Theo Walcott, Jonjo Shelvey and Jack Butland have helped launch a new Breast Cancer Care Roadshow at St. George’s Park.
The mobile service, funded through the official charity partnership between Breast Cancer Care and The FA, is touring 38 locations in England to raise awareness of the signs and symptoms of breast cancer.
The Three Lions trio – in situ as they prepare for the Euro 2016 Qualifying double-header against San Marino and Switzerland – were on hand to lend their support to the worthy campaign.
And Butland said he was delighted to do what he can.
"Some people might be surprised that a men's football team is supporting it, but we can make a massive impact," he told Sky Sports.
"Players' wives, supporters' wives, girlfriends and daughters – we can have a massive impact on the disease and raise awareness [of] it.
"Hopefully with this bus and the campaign we can help educate people and help them understand more and prevent people suffering from it.
"We fill out Wembley with 80,000 people and if we can inspire more people to help the charity it's a great start."
Every year around 42,000 people are diagnosed with breast cancer in England – the equivalent of more than 100 people a day. This is predicted to rise to almost 50,000 by 2020.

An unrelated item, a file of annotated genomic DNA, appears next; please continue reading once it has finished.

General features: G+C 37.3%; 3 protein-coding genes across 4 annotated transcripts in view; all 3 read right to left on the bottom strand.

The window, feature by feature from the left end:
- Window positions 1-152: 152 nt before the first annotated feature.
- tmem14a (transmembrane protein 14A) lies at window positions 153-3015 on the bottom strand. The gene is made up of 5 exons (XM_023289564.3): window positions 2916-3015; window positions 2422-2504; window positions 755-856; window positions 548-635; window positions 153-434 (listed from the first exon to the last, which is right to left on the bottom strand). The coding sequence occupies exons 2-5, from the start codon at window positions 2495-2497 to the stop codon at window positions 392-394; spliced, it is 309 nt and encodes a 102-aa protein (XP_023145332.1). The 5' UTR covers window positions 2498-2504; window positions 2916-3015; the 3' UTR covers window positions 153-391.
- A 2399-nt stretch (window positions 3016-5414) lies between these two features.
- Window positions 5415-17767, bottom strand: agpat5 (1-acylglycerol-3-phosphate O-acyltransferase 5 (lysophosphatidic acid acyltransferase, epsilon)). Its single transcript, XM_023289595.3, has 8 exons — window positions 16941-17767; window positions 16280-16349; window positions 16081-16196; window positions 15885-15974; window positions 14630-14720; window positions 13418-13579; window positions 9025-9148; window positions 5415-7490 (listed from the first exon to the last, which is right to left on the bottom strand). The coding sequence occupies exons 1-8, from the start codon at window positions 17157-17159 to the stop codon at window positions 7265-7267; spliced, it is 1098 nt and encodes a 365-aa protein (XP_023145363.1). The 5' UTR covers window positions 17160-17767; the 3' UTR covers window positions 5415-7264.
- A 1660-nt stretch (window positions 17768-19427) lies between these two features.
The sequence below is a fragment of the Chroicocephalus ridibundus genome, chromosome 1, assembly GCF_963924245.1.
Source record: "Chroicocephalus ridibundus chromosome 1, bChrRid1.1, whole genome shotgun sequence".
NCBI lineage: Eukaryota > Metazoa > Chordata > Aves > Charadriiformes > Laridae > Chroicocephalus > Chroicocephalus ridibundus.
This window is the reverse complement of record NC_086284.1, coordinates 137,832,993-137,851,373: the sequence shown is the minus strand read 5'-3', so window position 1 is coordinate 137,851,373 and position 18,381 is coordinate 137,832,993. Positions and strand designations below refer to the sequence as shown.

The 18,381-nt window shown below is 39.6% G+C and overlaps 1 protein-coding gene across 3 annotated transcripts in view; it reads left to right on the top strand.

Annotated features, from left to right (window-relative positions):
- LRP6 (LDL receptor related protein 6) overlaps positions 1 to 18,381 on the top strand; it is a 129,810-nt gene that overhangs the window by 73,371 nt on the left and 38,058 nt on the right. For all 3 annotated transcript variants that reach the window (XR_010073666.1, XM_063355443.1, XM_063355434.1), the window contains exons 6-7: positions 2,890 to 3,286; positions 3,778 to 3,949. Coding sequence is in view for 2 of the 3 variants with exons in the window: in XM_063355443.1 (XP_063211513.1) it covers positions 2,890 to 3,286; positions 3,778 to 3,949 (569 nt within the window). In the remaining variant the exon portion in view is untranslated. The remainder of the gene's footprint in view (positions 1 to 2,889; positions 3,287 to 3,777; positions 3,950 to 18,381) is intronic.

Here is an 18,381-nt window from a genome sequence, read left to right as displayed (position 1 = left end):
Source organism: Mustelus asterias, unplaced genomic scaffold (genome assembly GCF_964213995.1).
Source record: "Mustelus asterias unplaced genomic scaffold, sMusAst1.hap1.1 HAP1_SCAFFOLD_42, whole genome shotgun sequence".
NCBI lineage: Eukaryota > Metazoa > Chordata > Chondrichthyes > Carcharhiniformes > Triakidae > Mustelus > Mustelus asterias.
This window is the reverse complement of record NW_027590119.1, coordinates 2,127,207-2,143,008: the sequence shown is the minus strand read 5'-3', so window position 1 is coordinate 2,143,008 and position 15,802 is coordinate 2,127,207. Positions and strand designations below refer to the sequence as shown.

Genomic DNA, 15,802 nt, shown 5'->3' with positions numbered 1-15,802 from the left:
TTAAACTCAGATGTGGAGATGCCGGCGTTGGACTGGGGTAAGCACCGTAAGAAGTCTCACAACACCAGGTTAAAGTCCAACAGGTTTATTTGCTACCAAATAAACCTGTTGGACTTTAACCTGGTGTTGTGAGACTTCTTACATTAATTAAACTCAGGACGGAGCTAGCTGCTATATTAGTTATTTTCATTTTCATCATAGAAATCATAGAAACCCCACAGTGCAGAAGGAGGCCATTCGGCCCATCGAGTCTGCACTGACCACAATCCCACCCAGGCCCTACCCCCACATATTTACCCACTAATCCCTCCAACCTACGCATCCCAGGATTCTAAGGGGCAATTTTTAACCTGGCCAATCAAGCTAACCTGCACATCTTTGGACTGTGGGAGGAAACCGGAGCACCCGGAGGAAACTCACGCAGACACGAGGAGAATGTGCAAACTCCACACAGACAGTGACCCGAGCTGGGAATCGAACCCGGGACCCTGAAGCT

Knowing what warning signs to look for can lead to earlier detection of breast cancer. This can be crucial in providing more effective treatment and, ultimately, saving lives.
Breast Cancer Care and The FA are coming into the heart of the community to urge people to check their breasts regularly for any unusual changes.
Staff and trained volunteers will be on board the bus to provide breast health information, signpost to support services and encourage women of all ages and backgrounds to get to know their breasts.
Davinia Green, head of Breast Awareness and Early Detection at Breast Cancer Care, added her own words of support for the initiative.
She said: “Anyone can be at risk of breast cancer, no matter what their age, gender or ethnicity, so it’s really important that people are aware of any unusual changes in their breasts, and act quickly if they are worried about anything.
“People can visit our bus to ask questions about breast cancer and find out more about the signs and symptoms. All information and support is free and confidential, and there’s no need to make an appointment.”